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Innovative water reuse technologies benefit the South African mining industry in the 4IR

About the blog

Zaid Railoun
Investment Associate experienced in both private and public organizations and international market research analyst in spaces of water and renewable industries in Sub-Saharan Africa.
Schneider Electric

Themes

  • Innovative water reuse technologies benefit the South African mining industry in the 4IR

With the alarming prediction of global water scarcity in near future many organizations like the United Nations (UN), national governments and multinational companies are putting increased pressure on industries that use water resources heavily, including the global mining industry.

The key driver was set in place in 2015 as the United Nations adopted the 2030 Agenda for Sustainable Development in hope to steer global efforts around social, economic and environmental change. What was ironic though, a year after the initiation of the SGDs, the hottest year globally was recorded. The word ‘water’ was now shot up the agenda in the mining industry and not the usual vernacular of ‘profits’, ‘deferred charges’, ‘high grade’ and ‘Igneous rocks’ meetings were normally accustomed too. Investors at that stage did want to know about their returns, but rather how the mines are managing water resources. It was clear that the SDGs had given investors something to think of as globally everyone had to readjust, reuse and rethink to be more ‘sustainable’ by 2030 and address the global water crisis. But with change of thinking, strategy and implementation comes opportunity and one country that is seizing on this is South Africa.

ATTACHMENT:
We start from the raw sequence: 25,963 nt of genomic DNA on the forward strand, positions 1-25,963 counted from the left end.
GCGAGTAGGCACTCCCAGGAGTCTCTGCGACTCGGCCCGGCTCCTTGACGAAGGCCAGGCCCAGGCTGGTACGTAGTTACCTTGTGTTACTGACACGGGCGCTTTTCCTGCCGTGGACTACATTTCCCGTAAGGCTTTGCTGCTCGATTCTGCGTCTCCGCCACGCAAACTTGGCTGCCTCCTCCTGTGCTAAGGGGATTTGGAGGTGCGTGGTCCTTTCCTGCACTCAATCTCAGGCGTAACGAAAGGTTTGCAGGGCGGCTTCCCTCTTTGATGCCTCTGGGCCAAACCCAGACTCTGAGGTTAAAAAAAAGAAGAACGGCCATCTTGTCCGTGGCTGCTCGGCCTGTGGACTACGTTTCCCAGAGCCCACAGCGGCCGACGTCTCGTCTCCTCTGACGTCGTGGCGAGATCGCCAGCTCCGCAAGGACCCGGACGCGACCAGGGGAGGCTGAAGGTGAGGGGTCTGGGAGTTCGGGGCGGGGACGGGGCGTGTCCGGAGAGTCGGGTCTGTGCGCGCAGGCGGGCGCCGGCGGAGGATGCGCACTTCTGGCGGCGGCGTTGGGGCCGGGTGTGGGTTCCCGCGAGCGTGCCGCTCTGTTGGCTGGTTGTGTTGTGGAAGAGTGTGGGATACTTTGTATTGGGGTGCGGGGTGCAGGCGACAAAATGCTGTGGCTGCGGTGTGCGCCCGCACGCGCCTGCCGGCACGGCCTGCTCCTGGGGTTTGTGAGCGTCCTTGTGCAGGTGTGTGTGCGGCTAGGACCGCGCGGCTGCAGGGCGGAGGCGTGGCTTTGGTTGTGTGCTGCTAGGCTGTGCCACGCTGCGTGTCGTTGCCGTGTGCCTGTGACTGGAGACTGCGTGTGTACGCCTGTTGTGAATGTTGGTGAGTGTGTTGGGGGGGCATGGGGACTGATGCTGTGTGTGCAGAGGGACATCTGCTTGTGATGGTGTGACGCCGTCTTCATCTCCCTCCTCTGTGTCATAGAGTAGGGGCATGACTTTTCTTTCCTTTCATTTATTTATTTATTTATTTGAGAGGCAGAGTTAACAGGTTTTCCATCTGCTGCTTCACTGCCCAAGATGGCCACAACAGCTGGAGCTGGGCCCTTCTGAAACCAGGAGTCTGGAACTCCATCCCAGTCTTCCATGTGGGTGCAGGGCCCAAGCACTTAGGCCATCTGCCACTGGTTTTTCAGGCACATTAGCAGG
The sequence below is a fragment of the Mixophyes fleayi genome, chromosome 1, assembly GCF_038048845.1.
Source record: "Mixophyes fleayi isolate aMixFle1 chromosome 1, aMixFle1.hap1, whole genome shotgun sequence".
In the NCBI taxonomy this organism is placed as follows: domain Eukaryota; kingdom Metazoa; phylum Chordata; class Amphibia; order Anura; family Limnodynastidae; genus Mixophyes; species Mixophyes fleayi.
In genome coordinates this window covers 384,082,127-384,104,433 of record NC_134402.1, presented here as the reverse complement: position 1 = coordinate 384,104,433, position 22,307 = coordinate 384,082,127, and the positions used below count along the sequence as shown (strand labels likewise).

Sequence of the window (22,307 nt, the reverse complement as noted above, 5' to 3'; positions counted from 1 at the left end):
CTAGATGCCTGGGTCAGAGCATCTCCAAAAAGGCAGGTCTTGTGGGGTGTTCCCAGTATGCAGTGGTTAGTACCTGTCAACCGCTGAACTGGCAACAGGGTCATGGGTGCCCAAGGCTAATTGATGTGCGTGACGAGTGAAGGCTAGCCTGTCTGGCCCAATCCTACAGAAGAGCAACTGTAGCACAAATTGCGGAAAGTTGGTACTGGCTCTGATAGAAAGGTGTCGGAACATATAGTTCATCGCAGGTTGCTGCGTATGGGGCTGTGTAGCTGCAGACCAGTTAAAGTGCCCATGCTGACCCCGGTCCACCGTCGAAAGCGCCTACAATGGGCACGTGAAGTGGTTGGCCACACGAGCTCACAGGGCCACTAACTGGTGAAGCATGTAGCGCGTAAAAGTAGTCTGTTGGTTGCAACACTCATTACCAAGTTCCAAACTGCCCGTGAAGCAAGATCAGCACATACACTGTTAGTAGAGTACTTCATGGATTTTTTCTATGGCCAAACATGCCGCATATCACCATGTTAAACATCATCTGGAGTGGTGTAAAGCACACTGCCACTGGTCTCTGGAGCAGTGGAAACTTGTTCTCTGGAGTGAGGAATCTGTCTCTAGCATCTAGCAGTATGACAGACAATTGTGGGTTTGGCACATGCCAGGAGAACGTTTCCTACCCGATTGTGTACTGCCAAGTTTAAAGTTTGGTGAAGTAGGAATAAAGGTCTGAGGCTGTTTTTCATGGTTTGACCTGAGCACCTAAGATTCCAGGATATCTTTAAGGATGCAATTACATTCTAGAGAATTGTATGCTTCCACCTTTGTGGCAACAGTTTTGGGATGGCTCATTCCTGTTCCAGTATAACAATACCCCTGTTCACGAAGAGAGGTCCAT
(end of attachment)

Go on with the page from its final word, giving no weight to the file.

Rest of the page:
The Southern African nation remains one of the most geologically and mineral rich regions in the world and it was shown in the 2019 figures. Despite covid-19 it had weathered the storm of the endemic and pandemic as the market for 2020 increased from R840 billion to R1,280 billion. The country boasts more than half of the world reserves of manganese, chromium, and platinum group metals in the world. To add to the accolades, it has around 40% of the gold, vanadium and vermiculite reserves globally. Despite the fact the country has a fantastic resource base, the government of South Africa, development the National Development (NDP) and of its mandate was to align the mining industries to the SDGs of the United Nations. And by virtue of this alignment mining companies could now form stronger relationship with Government, civil society, communities and other stakeholders. Those that fail to engage meaningfully with the SDGs stand to put their operations at risk in the long-term. Numerous opportunities exist for the mining industry in South Africa with one receiving special attention, the sustainable management of water resources and the use of new technologies in our current tech savvy Fourth Industrial Revolution (4IR).

Drivers of market opportunities